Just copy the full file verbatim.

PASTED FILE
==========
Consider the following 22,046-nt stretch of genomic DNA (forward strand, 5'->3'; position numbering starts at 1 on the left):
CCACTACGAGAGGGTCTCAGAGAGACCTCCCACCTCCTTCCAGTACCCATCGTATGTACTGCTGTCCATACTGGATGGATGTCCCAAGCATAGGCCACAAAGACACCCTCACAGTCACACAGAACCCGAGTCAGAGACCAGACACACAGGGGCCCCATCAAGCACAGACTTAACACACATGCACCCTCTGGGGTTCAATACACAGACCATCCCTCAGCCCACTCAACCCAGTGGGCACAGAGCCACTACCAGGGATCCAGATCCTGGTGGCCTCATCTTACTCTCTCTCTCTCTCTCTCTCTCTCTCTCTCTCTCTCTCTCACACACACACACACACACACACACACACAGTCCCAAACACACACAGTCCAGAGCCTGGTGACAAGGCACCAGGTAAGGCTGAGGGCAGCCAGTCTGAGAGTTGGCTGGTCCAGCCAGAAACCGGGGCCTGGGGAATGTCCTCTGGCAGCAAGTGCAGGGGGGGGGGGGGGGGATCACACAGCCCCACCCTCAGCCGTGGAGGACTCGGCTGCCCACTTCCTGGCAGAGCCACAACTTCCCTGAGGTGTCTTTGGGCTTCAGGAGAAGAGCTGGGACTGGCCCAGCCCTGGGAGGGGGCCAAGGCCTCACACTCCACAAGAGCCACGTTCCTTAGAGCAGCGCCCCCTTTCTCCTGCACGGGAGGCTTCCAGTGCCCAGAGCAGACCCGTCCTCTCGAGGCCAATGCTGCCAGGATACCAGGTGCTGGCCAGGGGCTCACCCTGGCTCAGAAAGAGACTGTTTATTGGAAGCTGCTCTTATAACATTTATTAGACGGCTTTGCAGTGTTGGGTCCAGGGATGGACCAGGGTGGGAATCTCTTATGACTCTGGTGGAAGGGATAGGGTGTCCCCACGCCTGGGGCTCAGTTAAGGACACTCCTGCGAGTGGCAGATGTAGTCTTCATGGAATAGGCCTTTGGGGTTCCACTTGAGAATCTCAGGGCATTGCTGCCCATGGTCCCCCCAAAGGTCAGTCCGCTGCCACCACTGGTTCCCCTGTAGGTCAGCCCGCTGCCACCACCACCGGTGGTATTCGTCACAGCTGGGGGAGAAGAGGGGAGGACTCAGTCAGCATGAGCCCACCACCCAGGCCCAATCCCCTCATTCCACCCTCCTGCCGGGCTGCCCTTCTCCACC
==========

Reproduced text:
Consider the following 22,046-nt stretch of genomic DNA (forward strand, 5'->3'; position numbering starts at 1 on the left):
CCACTACGAGAGGGTCTCAGAGAGACCTCCCACCTCCTTCCAGTACCCATCGTATGTACTGCTGTCCATACTGGATGGATGTCCCAAGCATAGGCCACAAAGACACCCTCACAGTCACACAGAACCCGAGTCAGAGACCAGACACACAGGGGCCCCATCAAGCACAGACTTAACACACATGCACCCTCTGGGGTTCAATACACAGACCATCCCTCAGCCCACTCAACCCAGTGGGCACAGAGCCACTACCAGGGATCCAGATCCTGGTGGCCTCATCTTACTCTCTCTCTCTCTCTCTCTCTCTCTCTCTCTCTCTCTCTCACACACACACACACACACACACACACACAGTCCCAAACACACACAGTCCAGAGCCTGGTGACAAGGCACCAGGTAAGGCTGAGGGCAGCCAGTCTGAGAGTTGGCTGGTCCAGCCAGAAACCGGGGCCTGGGGAATGTCCTCTGGCAGCAAGTGCAGGGGGGGGGGGGGGGGATCACACAGCCCCACCCTCAGCCGTGGAGGACTCGGCTGCCCACTTCCTGGCAGAGCCACAACTTCCCTGAGGTGTCTTTGGGCTTCAGGAGAAGAGCTGGGACTGGCCCAGCCCTGGGAGGGGGCCAAGGCCTCACACTCCACAAGAGCCACGTTCCTTAGAGCAGCGCCCCCTTTCTCCTGCACGGGAGGCTTCCAGTGCCCAGAGCAGACCCGTCCTCTCGAGGCCAATGCTGCCAGGATACCAGGTGCTGGCCAGGGGCTCACCCTGGCTCAGAAAGAGACTGTTTATTGGAAGCTGCTCTTATAACATTTATTAGACGGCTTTGCAGTGTTGGGTCCAGGGATGGACCAGGGTGGGAATCTCTTATGACTCTGGTGGAAGGGATAGGGTGTCCCCACGCCTGGGGCTCAGTTAAGGACACTCCTGCGAGTGGCAGATGTAGTCTTCATGGAATAGGCCTTTGGGGTTCCACTTGAGAATCTCAGGGCATTGCTGCCCATGGTCCCCCCAAAGGTCAGTCCGCTGCCACCACTGGTTCCCCTGTAGGTCAGCCCGCTGCCACCACCACCGGTGGTATTCGTCACAGCTGGGGGAGAAGAGGGGAGGACTCAGTCAGCATGAGCCCACCACCCAGGCCCAATCCCCTCATTCCACCCTCCTGCCGGGCTGCCCTTCTCCACC